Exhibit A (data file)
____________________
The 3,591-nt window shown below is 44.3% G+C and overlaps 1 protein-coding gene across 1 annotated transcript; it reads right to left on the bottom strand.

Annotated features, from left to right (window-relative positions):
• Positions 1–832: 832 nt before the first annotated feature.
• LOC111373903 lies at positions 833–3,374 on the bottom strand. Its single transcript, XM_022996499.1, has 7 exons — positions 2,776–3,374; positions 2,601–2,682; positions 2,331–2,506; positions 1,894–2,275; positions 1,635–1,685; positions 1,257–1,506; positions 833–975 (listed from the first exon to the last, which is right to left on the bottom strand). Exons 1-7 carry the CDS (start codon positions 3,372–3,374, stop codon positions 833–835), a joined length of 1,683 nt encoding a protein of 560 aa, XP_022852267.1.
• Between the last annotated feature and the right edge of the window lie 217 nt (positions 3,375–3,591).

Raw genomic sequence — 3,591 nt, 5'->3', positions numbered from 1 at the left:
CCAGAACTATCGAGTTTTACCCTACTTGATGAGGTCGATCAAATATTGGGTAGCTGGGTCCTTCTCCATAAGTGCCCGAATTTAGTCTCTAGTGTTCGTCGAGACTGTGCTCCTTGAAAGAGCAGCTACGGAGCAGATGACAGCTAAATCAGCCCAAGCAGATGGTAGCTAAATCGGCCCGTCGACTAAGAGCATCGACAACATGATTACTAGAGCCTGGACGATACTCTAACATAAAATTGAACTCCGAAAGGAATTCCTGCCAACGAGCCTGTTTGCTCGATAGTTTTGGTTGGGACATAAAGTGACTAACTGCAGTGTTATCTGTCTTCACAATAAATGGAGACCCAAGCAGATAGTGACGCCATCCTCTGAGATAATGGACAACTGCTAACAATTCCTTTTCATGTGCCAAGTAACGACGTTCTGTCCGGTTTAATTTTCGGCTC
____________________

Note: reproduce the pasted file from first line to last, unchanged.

The 3,591-nt window shown below is 44.3% G+C and overlaps 1 protein-coding gene across 1 annotated transcript; it reads right to left on the bottom strand.

Annotated features, from left to right (window-relative positions):
• Positions 1–832: 832 nt before the first annotated feature.
• LOC111373903 lies at positions 833–3,374 on the bottom strand. Its single transcript, XM_022996499.1, has 7 exons — positions 2,776–3,374; positions 2,601–2,682; positions 2,331–2,506; positions 1,894–2,275; positions 1,635–1,685; positions 1,257–1,506; positions 833–975 (listed from the first exon to the last, which is right to left on the bottom strand). Exons 1-7 carry the CDS (start codon positions 3,372–3,374, stop codon positions 833–835), a joined length of 1,683 nt encoding a protein of 560 aa, XP_022852267.1.
• Between the last annotated feature and the right edge of the window lie 217 nt (positions 3,375–3,591).

Raw genomic sequence — 3,591 nt, 5'->3', positions numbered from 1 at the left:
CCAGAACTATCGAGTTTTACCCTACTTGATGAGGTCGATCAAATATTGGGTAGCTGGGTCCTTCTCCATAAGTGCCCGAATTTAGTCTCTAGTGTTCGTCGAGACTGTGCTCCTTGAAAGAGCAGCTACGGAGCAGATGACAGCTAAATCAGCCCAAGCAGATGGTAGCTAAATCGGCCCGTCGACTAAGAGCATCGACAACATGATTACTAGAGCCTGGACGATACTCTAACATAAAATTGAACTCCGAAAGGAATTCCTGCCAACGAGCCTGTTTGCTCGATAGTTTTGGTTGGGACATAAAGTGACTAACTGCAGTGTTATCTGTCTTCACAATAAATGGAGACCCAAGCAGATAGTGACGCCATCCTCTGAGATAATGGACAACTGCTAACAATTCCTTTTCATGTGCCAAGTAACGACGTTCTGTCCGGTTTAATTTTCGGCTC